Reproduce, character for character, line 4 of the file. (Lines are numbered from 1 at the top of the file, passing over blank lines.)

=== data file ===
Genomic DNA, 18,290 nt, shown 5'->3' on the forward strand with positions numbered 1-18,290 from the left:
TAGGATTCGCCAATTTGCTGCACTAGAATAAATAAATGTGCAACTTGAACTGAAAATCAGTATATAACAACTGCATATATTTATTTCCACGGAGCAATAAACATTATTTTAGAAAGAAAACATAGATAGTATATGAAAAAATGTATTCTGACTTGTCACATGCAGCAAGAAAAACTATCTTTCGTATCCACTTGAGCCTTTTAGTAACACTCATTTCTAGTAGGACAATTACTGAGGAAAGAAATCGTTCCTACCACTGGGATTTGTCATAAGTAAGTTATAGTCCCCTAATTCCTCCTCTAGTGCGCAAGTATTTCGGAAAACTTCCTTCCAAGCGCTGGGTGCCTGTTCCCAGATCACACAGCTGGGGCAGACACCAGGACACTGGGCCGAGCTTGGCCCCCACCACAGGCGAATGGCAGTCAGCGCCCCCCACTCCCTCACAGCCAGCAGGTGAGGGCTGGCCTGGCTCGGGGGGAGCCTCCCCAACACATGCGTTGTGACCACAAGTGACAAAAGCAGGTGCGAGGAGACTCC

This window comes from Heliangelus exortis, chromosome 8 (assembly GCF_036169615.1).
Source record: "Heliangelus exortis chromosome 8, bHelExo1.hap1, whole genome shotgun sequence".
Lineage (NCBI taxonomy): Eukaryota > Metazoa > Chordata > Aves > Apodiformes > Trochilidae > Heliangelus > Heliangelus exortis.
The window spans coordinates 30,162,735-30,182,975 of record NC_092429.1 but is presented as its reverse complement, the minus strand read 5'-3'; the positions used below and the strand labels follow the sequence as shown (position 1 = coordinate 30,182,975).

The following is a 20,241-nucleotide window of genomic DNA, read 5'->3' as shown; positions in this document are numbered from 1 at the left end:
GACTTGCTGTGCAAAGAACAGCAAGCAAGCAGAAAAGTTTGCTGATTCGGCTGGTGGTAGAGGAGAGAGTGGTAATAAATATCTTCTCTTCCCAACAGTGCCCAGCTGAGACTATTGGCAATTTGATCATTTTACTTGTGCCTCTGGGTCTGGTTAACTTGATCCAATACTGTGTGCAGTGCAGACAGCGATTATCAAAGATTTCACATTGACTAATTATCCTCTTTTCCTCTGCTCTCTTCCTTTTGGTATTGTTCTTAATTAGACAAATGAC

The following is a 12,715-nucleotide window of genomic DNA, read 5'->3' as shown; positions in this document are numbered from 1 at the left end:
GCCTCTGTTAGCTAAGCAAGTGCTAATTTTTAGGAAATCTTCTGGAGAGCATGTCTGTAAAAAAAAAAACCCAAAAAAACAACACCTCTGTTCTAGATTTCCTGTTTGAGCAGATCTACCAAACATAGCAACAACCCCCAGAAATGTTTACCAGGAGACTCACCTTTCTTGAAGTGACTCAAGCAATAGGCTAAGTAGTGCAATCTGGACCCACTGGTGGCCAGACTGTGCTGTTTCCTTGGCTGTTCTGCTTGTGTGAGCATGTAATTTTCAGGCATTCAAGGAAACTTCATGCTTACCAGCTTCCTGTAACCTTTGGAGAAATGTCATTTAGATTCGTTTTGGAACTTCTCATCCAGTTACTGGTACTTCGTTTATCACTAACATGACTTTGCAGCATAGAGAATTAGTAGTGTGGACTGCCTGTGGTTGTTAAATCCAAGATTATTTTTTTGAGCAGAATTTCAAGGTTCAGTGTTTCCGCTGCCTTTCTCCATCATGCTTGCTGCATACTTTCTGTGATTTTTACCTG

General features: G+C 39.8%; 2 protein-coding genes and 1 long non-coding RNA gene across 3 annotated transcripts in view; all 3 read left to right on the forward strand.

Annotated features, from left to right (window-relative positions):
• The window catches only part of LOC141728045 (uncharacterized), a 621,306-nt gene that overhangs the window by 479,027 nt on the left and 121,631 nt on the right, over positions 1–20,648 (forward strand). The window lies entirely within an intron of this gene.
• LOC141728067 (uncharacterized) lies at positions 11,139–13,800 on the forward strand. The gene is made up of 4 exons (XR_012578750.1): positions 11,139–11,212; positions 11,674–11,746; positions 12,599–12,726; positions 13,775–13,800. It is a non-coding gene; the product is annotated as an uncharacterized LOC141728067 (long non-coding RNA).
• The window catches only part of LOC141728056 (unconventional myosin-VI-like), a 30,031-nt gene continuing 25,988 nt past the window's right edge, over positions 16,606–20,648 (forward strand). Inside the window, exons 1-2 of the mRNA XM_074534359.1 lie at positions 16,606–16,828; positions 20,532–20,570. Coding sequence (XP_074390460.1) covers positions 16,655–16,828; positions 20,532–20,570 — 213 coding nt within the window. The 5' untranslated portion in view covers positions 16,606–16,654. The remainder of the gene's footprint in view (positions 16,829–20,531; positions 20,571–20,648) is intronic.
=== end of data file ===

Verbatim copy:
Source record: "Heliangelus exortis chromosome 8, bHelExo1.hap1, whole genome shotgun sequence".